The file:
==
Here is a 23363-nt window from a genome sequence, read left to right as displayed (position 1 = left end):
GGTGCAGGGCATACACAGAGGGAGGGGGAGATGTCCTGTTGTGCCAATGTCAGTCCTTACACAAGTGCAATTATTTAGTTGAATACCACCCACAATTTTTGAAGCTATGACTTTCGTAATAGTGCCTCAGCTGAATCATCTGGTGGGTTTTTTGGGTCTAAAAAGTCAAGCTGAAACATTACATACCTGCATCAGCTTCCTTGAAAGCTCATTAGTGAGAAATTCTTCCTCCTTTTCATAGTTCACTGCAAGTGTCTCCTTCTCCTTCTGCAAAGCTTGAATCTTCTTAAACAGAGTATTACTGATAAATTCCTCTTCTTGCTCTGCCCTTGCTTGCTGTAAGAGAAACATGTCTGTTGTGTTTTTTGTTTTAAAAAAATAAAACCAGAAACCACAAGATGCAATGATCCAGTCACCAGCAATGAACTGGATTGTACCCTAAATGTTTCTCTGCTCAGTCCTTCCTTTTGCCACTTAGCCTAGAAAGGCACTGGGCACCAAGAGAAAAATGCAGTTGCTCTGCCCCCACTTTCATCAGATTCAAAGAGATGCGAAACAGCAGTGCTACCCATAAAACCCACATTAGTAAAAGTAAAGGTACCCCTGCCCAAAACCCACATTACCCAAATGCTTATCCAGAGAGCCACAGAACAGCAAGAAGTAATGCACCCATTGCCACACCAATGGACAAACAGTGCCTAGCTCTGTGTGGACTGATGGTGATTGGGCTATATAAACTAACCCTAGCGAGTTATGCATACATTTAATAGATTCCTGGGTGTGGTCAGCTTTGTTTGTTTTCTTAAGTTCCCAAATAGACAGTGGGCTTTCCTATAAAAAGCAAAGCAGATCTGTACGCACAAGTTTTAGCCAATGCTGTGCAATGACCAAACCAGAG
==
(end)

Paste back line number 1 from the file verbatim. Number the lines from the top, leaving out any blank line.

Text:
Here is a 23363-nt window from a genome sequence, read left to right as displayed (position 1 = left end):